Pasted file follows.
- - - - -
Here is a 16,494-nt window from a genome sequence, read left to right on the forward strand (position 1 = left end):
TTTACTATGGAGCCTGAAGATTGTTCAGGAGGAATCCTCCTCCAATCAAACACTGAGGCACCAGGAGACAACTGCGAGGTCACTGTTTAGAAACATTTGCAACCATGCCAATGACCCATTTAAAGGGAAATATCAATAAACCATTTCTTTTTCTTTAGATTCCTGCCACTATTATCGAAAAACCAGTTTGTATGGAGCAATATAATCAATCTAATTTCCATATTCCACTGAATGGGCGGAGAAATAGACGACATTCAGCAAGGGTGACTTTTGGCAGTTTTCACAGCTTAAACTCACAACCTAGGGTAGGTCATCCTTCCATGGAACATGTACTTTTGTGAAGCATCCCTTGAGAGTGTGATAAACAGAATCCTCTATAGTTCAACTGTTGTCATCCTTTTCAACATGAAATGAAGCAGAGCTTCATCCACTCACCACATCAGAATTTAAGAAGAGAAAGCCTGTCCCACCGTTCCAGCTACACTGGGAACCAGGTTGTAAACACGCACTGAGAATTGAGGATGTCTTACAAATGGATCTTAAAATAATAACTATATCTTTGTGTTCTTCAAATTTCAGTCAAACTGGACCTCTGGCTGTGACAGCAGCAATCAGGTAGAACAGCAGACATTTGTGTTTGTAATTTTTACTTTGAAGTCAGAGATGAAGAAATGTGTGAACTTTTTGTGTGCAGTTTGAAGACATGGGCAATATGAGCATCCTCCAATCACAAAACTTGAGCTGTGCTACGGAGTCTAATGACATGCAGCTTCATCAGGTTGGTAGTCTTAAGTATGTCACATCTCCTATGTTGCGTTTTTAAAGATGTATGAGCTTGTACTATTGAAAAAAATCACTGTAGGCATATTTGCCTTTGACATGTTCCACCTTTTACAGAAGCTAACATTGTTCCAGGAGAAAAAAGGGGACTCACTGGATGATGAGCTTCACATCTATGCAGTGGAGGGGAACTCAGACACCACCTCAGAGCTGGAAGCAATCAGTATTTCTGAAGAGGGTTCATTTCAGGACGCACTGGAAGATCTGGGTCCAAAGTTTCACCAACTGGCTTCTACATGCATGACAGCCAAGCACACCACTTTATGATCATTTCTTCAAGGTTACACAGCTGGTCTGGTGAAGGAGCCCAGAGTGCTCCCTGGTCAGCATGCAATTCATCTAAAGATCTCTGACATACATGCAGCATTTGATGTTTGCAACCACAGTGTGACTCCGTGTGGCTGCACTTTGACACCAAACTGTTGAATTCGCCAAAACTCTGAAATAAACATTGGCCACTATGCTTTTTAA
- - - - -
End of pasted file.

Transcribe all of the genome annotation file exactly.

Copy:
Here is a 16,494-nt window from a genome sequence, read left to right on the forward strand (position 1 = left end):
TTTACTATGGAGCCTGAAGATTGTTCAGGAGGAATCCTCCTCCAATCAAACACTGAGGCACCAGGAGACAACTGCGAGGTCACTGTTTAGAAACATTTGCAACCATGCCAATGACCCATTTAAAGGGAAATATCAATAAACCATTTCTTTTTCTTTAGATTCCTGCCACTATTATCGAAAAACCAGTTTGTATGGAGCAATATAATCAATCTAATTTCCATATTCCACTGAATGGGCGGAGAAATAGACGACATTCAGCAAGGGTGACTTTTGGCAGTTTTCACAGCTTAAACTCACAACCTAGGGTAGGTCATCCTTCCATGGAACATGTACTTTTGTGAAGCATCCCTTGAGAGTGTGATAAACAGAATCCTCTATAGTTCAACTGTTGTCATCCTTTTCAACATGAAATGAAGCAGAGCTTCATCCACTCACCACATCAGAATTTAAGAAGAGAAAGCCTGTCCCACCGTTCCAGCTACACTGGGAACCAGGTTGTAAACACGCACTGAGAATTGAGGATGTCTTACAAATGGATCTTAAAATAATAACTATATCTTTGTGTTCTTCAAATTTCAGTCAAACTGGACCTCTGGCTGTGACAGCAGCAATCAGGTAGAACAGCAGACATTTGTGTTTGTAATTTTTACTTTGAAGTCAGAGATGAAGAAATGTGTGAACTTTTTGTGTGCAGTTTGAAGACATGGGCAATATGAGCATCCTCCAATCACAAAACTTGAGCTGTGCTACGGAGTCTAATGACATGCAGCTTCATCAGGTTGGTAGTCTTAAGTATGTCACATCTCCTATGTTGCGTTTTTAAAGATGTATGAGCTTGTACTATTGAAAAAAATCACTGTAGGCATATTTGCCTTTGACATGTTCCACCTTTTACAGAAGCTAACATTGTTCCAGGAGAAAAAAGGGGACTCACTGGATGATGAGCTTCACATCTATGCAGTGGAGGGGAACTCAGACACCACCTCAGAGCTGGAAGCAATCAGTATTTCTGAAGAGGGTTCATTTCAGGACGCACTGGAAGATCTGGGTCCAAAGTTTCACCAACTGGCTTCTACATGCATGACAGCCAAGCACACCACTTTATGATCATTTCTTCAAGGTTACACAGCTGGTCTGGTGAAGGAGCCCAGAGTGCTCCCTGGTCAGCATGCAATTCATCTAAAGATCTCTGACATACATGCAGCATTTGATGTTTGCAACCACAGTGTGACTCCGTGTGGCTGCACTTTGACACCAAACTGTTGAATTCGCCAAAACTCTGAAATAAACATTGGCCACTATGCTTTTTAA